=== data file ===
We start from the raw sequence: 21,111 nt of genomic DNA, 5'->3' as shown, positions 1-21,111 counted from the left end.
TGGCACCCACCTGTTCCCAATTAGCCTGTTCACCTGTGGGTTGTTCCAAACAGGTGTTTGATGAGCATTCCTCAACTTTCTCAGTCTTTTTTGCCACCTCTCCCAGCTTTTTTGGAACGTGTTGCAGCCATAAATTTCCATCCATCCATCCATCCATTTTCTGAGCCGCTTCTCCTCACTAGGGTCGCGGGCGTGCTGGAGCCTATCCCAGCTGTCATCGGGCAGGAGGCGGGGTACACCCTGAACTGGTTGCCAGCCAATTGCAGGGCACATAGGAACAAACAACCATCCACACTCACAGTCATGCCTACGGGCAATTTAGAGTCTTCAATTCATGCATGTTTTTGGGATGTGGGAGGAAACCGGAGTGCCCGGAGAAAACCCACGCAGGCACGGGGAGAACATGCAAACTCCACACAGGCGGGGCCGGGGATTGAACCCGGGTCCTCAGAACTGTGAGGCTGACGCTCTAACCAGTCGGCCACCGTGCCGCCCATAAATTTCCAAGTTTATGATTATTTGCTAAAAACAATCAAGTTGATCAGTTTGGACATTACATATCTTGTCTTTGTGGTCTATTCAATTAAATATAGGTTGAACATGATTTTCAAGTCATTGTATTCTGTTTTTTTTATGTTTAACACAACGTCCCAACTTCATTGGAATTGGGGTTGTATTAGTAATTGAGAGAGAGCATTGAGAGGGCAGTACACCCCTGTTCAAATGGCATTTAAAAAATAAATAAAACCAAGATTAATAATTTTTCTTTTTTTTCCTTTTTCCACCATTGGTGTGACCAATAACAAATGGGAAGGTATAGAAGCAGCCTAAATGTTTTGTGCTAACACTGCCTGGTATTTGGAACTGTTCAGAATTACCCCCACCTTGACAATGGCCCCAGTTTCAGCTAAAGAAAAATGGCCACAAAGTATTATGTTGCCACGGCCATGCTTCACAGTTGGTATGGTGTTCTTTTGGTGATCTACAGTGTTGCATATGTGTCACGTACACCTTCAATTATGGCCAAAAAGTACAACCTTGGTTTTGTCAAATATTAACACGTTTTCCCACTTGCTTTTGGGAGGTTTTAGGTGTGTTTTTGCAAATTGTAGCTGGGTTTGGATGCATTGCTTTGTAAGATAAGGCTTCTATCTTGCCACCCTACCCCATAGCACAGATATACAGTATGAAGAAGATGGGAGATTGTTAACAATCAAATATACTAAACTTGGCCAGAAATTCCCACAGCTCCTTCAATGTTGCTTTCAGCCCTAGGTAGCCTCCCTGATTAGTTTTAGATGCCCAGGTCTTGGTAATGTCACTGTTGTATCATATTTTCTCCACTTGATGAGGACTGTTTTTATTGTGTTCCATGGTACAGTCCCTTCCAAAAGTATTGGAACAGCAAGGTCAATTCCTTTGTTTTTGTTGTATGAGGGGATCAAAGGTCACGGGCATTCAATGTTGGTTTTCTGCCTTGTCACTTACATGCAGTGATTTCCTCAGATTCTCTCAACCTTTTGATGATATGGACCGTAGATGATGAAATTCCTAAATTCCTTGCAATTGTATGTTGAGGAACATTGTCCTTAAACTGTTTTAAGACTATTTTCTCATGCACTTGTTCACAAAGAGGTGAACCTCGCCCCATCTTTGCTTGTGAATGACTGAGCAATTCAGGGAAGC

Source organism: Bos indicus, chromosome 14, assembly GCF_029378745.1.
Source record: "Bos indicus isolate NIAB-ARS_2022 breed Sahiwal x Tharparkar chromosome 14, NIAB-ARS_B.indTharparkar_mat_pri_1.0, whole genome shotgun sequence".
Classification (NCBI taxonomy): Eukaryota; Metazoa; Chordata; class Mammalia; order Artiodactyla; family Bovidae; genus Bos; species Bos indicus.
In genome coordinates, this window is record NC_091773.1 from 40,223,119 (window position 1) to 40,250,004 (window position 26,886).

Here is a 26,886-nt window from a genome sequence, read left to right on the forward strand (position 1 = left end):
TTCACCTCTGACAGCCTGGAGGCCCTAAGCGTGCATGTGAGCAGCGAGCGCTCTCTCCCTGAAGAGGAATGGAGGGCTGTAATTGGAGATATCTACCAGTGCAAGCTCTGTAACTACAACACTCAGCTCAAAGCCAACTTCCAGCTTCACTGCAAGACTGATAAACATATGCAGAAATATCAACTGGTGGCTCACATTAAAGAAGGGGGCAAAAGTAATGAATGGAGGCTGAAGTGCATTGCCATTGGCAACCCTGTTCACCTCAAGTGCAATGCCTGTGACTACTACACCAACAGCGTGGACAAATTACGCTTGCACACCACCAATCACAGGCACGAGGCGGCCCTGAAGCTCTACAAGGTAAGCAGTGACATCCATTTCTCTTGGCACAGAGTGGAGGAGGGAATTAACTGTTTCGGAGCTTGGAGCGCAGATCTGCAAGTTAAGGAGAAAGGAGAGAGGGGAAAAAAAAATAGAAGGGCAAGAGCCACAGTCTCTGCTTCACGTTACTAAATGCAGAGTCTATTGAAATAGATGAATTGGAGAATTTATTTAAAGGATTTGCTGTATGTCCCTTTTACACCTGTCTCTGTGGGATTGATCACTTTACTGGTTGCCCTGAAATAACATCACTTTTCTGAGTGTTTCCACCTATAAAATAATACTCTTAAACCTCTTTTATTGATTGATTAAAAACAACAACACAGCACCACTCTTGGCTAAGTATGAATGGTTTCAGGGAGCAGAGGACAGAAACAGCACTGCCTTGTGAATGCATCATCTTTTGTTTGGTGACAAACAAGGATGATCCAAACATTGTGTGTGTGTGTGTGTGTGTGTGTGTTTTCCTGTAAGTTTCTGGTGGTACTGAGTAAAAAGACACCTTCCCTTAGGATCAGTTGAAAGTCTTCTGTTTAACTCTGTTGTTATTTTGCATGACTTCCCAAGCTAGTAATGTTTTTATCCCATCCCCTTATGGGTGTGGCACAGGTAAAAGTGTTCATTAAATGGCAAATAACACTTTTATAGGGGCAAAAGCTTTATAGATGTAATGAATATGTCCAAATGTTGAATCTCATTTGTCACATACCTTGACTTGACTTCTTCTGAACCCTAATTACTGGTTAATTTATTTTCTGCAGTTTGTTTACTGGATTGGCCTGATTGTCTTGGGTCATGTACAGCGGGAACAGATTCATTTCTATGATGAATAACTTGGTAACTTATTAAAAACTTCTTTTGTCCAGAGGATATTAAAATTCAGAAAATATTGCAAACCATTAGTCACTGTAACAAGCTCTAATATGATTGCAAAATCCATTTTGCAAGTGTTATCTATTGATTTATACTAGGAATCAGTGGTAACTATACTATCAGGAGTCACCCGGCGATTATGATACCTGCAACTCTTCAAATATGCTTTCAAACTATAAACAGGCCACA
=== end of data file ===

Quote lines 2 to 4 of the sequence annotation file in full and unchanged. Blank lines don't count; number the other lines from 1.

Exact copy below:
TGGCACCCACCTGTTCCCAATTAGCCTGTTCACCTGTGGGTTGTTCCAAACAGGTGTTTGATGAGCATTCCTCAACTTTCTCAGTCTTTTTTGCCACCTCTCCCAGCTTTTTTGGAACGTGTTGCAGCCATAAATTTCCATCCATCCATCCATCCATTTTCTGAGCCGCTTCTCCTCACTAGGGTCGCGGGCGTGCTGGAGCCTATCCCAGCTGTCATCGGGCAGGAGGCGGGGTACACCCTGAACTGGTTGCCAGCCAATTGCAGGGCACATAGGAACAAACAACCATCCACACTCACAGTCATGCCTACGGGCAATTTAGAGTCTTCAATTCATGCATGTTTTTGGGATGTGGGAGGAAACCGGAGTGCCCGGAGAAAACCCACGCAGGCACGGGGAGAACATGCAAACTCCACACAGGCGGGGCCGGGGATTGAACCCGGGTCCTCAGAACTGTGAGGCTGACGCTCTAACCAGTCGGCCACCGTGCCGCCCATAAATTTCCAAGTTTATGATTATTTGCTAAAAACAATCAAGTTGATCAGTTTGGACATTACATATCTTGTCTTTGTGGTCTATTCAATTAAATATAGGTTGAACATGATTTTCAAGTCATTGTATTCTGTTTTTTTTATGTTTAACACAACGTCCCAACTTCATTGGAATTGGGGTTGTATTAGTAATTGAGAGAGAGCATTGAGAGGGCAGTACACCCCTGTTCAAATGGCATTTAAAAAATAAATAAAACCAAGATTAATAATTTTTCTTTTTTTTCCTTTTTCCACCATTGGTGTGACCAATAACAAATGGGAAGGTATAGAAGCAGCCTAAATGTTTTGTGCTAACACTGCCTGGTATTTGGAACTGTTCAGAATTACCCCCACCTTGACAATGGCCCCAGTTTCAGCTAAAGAAAAATGGCCACAAAGTATTATGTTGCCACGGCCATGCTTCACAGTTGGTATGGTGTTCTTTTGGTGATCTACAGTGTTGCATATGTGTCACGTACACCTTCAATTATGGCCAAAAAGTACAACCTTGGTTTTGTCAAATATTAACACGTTTTCCCACTTGCTTTTGGGAGGTTTTAGGTGTGTTTTTGCAAATTGTAGCTGGGTTTGGATGCATTGCTTTGTAAGATAAGGCTTCTATCTTGCCACCCTACCCCATAGCACAGATATACAGTATGAAGAAGATGGGAGATTGTTAACAATCAAATATACTAAACTTGGCCAGAAATTCCCACAGCTCCTTCAATGTTGCTTTCAGCCCTAGGTAGCCTCCCTGATTAGTTTTAGATGCCCAGGTCTTGGTAATGTCACTGTTGTATCATATTTTCTCCACTTGATGAGGACTGTTTTTATTGTGTTCCATGGTACAGTCCCTTCCAAAAGTATTGGAACAGCAAGGTCAATTCCTTTGTTTTTGTTGTATGAGGGGATCAAAGGTCACGGGCATTCAATGTTGGTTTTCTGCCTTGTCACTTACATGCAGTGATTTCCTCAGATTCTCTCAACCTTTTGATGATATGGACCGTAGATGATGAAATTCCTAAATTCCTTGCAATTGTATGTTGAGGAACATTGTCCTTAAACTGTTTTAAGACTATTTTCTCATGCACTTGTTCACAAAGAGGTGAACCTCGCCCCATCTTTGCTTGTGAATGACTGAGCAATTCAGGGAAGC

Source organism: Bos indicus, chromosome 14, assembly GCF_029378745.1.
Source record: "Bos indicus isolate NIAB-ARS_2022 breed Sahiwal x Tharparkar chromosome 14, NIAB-ARS_B.indTharparkar_mat_pri_1.0, whole genome shotgun sequence".